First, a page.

A day after King Husseins's broadcast, the position of Israel regarding the future of parts of the areas under Israeli administration as envisaged by the king was stated by the Prime Minister in an address to the Knesset. At the conclusion of the discussion on the subject the Knesset passed a Resolution. Texts of the address and the Resolution follow:
Several days ago, the world was told that King Hussein was about to make a highly important political statement affecting the future of the region. Various commentators ascribed far-reaching significance to this expected speech, and there were some who wanted to see it as a step towards a peace agreement with Israel. This wave of interest on the eve of the speech is quite comprehensible in view of the sincere expectations and desires that exist and the wish to see our area emerging from the era of wars and advancing towards peace. But the magnitude of the expectations has been matched by the magnitude of the disappointment.
After broadcasting a series of march tunes, the Jordanian radio transmitted the king's address, which the announcer described as a historic pronouncement.
In this speech, the king announced, after an ideological introduction, a plan for a new stage of his kingdom and its establishment as a United Arab Kingdom, which, according to him, would consist of Palestine and Jordan. He gave details of this United Kingdom. He spoke of the strong bonds between the two Banks. He stated that the armed forces of the kingdom, composed of select persons from both Banks, would always be ready to absorb sons from both parts of the kingdom in loyalty and devotion to the aims of victory. He went on to declare that any attempt to cast doubts on the plan was tantamount to treason against the unity of the kingdom and the homeland, and he proclaimed the opening of a new and illustrious page in the annals of the nation. In his ideological introduction, Hussein spoke of "Zionist plots" and defined the aims of Jordan after the Six Day War as a determined stand to liberate the land and his brethren from Israeli occupation in "abidance by the legitimate rights of the Palestinian people" and called for perseverance on the road of "sacrifice and hope, until we restore the right". At the end of his statement he called upon every Palestinian outside Jordan to join his brethren in marching together until the achievernent of the goal of liberation. And he concluded with the hope and the promise that "God will grant us victory".
We have heard the speech of the King of Jordan. It does not bring tidings of peace, it is not founded on the principle of agreement and does not display readiness for negotiations. It is a pretentious and one-sided statement, which not only does not serve the interests of peace but is liable to spur on all the exextremist elements whose aim is war against Israel.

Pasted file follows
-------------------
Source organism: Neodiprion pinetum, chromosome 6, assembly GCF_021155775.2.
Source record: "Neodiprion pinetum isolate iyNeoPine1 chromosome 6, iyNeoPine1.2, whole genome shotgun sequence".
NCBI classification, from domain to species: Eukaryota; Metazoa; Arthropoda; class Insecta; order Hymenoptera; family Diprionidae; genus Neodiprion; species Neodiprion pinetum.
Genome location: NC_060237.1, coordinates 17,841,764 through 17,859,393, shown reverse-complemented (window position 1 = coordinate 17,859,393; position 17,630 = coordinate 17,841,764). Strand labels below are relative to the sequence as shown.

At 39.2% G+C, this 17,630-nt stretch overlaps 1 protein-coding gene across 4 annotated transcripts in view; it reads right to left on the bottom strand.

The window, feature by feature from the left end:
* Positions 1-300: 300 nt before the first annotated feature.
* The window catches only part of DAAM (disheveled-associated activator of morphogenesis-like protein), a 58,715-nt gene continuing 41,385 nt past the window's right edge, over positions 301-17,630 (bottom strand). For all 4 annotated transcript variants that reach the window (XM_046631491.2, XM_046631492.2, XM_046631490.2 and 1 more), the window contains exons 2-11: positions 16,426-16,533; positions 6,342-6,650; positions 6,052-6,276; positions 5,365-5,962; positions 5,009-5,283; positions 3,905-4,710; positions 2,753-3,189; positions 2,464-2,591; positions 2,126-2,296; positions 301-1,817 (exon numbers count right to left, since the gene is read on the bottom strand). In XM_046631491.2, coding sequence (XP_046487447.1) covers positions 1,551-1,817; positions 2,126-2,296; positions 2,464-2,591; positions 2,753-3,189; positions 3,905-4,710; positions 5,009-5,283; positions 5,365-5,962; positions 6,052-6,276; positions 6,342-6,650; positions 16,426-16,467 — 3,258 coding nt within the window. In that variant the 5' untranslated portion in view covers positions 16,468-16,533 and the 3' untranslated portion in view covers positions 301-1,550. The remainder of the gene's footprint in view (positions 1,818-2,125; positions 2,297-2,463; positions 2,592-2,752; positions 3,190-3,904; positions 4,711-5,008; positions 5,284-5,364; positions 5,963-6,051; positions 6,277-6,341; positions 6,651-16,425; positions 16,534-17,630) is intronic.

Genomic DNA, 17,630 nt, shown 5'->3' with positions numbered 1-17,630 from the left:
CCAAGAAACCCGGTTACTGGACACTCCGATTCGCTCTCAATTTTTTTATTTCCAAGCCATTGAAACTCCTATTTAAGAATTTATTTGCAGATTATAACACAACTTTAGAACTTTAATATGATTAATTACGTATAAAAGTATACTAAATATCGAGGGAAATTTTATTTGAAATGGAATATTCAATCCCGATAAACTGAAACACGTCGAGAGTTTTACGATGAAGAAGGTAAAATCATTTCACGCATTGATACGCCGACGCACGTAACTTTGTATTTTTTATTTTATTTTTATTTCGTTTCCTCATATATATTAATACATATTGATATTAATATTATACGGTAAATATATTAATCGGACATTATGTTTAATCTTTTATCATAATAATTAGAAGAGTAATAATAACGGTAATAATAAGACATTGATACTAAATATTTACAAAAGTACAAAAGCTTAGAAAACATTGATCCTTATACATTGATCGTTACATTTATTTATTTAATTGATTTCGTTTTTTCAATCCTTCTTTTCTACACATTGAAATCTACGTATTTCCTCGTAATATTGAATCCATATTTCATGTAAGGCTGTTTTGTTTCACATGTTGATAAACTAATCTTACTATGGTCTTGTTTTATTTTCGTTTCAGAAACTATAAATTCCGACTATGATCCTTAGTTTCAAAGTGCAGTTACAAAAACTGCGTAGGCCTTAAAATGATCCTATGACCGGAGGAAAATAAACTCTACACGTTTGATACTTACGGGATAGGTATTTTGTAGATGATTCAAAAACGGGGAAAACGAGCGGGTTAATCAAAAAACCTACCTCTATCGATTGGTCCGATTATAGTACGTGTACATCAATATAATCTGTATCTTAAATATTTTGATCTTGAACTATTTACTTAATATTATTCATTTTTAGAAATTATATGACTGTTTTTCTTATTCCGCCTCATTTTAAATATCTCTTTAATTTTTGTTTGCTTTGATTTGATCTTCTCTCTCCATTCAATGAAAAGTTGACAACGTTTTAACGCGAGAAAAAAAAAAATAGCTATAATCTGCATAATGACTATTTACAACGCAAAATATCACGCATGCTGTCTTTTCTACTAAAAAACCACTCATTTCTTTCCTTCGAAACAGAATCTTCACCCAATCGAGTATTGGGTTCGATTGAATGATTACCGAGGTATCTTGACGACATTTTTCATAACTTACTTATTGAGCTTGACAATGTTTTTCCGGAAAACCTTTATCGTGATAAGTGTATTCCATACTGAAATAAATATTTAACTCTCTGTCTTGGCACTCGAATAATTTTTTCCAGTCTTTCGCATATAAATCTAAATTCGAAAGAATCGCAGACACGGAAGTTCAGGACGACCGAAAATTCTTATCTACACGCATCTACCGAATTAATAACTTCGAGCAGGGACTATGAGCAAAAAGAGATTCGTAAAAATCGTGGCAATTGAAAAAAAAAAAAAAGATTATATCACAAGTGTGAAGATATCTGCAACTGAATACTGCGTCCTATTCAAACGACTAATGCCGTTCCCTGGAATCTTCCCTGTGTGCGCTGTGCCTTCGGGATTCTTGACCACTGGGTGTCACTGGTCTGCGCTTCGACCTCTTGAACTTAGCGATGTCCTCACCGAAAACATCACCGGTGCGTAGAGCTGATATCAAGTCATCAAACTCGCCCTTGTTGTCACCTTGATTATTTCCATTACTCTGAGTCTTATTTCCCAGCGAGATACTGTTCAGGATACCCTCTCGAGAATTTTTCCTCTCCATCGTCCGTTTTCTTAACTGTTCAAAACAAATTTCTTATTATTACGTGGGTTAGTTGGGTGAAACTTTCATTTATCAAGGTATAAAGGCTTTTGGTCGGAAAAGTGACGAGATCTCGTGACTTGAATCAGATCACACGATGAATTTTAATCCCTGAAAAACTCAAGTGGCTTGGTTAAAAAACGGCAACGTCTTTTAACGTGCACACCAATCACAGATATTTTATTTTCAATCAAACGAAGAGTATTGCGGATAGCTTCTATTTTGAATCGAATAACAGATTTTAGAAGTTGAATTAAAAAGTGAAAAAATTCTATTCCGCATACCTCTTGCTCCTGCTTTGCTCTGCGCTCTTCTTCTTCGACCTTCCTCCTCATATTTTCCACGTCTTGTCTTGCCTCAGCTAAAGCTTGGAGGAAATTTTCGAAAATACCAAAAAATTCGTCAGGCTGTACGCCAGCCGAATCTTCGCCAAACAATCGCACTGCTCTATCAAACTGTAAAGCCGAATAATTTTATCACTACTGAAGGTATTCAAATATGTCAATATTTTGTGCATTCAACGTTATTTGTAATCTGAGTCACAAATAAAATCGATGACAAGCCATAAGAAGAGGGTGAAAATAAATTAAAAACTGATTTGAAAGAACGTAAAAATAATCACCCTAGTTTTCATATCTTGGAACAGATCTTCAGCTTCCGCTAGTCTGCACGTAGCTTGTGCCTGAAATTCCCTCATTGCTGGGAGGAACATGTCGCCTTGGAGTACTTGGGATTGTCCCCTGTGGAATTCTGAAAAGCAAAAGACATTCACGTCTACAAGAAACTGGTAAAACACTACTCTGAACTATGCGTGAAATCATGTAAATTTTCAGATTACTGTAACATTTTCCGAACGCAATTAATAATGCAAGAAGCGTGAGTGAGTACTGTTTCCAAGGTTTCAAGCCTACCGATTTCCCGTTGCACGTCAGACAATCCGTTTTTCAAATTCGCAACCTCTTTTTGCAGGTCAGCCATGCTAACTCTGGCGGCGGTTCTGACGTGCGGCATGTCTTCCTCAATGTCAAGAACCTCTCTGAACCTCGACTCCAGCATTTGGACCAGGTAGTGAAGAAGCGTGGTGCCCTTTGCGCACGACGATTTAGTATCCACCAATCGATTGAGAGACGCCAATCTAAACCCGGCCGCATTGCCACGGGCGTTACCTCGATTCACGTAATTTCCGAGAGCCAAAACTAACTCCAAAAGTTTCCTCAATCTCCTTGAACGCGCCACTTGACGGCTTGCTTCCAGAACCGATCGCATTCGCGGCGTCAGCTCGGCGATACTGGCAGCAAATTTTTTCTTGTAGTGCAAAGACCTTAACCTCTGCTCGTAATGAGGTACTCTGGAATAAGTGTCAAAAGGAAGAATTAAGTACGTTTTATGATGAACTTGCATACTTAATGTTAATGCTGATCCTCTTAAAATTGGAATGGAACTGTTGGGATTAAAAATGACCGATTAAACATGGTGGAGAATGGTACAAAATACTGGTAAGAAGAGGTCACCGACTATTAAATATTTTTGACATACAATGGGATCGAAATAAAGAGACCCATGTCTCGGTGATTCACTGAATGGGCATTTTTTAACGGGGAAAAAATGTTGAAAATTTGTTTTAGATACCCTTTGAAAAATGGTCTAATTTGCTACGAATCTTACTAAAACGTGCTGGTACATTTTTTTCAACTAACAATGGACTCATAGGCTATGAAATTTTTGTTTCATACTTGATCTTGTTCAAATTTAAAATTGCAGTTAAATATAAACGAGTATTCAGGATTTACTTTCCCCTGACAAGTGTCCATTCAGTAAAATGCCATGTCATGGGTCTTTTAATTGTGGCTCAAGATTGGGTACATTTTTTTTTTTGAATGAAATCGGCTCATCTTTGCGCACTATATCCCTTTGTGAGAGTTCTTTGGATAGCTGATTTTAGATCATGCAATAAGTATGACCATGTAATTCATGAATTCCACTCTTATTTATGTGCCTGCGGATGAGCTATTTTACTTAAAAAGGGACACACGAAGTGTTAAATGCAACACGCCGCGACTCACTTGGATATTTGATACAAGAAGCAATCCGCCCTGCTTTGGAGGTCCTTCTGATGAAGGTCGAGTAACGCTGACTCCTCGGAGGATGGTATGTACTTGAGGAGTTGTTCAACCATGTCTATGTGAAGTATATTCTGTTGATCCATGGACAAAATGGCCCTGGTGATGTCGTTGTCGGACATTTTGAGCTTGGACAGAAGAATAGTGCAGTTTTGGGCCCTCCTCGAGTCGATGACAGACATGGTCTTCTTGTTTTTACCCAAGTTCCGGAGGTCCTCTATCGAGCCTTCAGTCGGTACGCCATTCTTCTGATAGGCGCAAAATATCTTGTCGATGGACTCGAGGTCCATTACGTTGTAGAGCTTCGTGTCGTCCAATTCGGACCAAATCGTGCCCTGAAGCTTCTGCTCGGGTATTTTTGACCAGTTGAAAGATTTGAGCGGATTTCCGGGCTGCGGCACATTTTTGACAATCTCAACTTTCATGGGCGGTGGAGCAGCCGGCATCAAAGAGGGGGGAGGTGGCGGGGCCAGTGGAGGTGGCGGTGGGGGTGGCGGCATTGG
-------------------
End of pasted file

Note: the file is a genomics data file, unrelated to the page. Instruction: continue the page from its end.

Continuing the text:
In all this detailed plan, the term peace is not even mentioned and it is not based on the concept of agreement. The whole of King Hussein's proposal is based on the assumption that he is capable of reaching a solution of the controversial problems at issue without an agreement between our States, as if he could dictate to Israel the plan that he has put forward. This is a plan dealing with territories which are not under his control and which he strives to obtain by "liberation".
In his speech, as we have seen, Hussein announces the establishment of a United Arab Kingdom to consist of Jordan and Palestine. Of what does Palestine, according to him, consist? Palestine consists of the West Bank and of any Arab land that may be liberated. In his speech King Hussein makes no mention at all of the State of Israel as a country with which settlement and agreement have to be reached. The State of Israel, according to this conception, is nothing more than the result of a Zionist plot to dominate Palestine, and the task of Jordan and the Arabs is to liberate the soil of Palestine from this plot. He tries to give this goal of liberation historic dimension by recalling that as early as 1921, after the Balfour Declaration, it was Jordan's task "to save the West Bank from Zionist plots", and again, in 1948 "to save a large part of it and also succeeded in conquering the sacred place in the Old City of Jerusalem, thereafter known as Arab Jerusalem".
Only through such an approach to Israel can we explain the fact that in the plan under discussion King Hussein makes no mention of negotiations and agreement with Israel, but speaks about the liberation of Palestine.
Pretentiousness is a pervading characteristic of Hussein's address. According to his plan, King Hussein does not confine himself to the liberation of the administered territories. He goes further. Just as he claims Jerusalem as the capital of Palestine, so he does not limit the concept of Palestine to the administered territories, but extends it to our country as a whole. He crowns himself King of Jerusalem and envisions himself as the ruler of larger territories than were under his control prior to the rout of June 1967. The king defines the results of the participation of Jordan in the Six-Day War as a "disaster", but, unfortunately, five years later he puts forward a plan which goes to show that he has failed to learn the lesson from this disaster.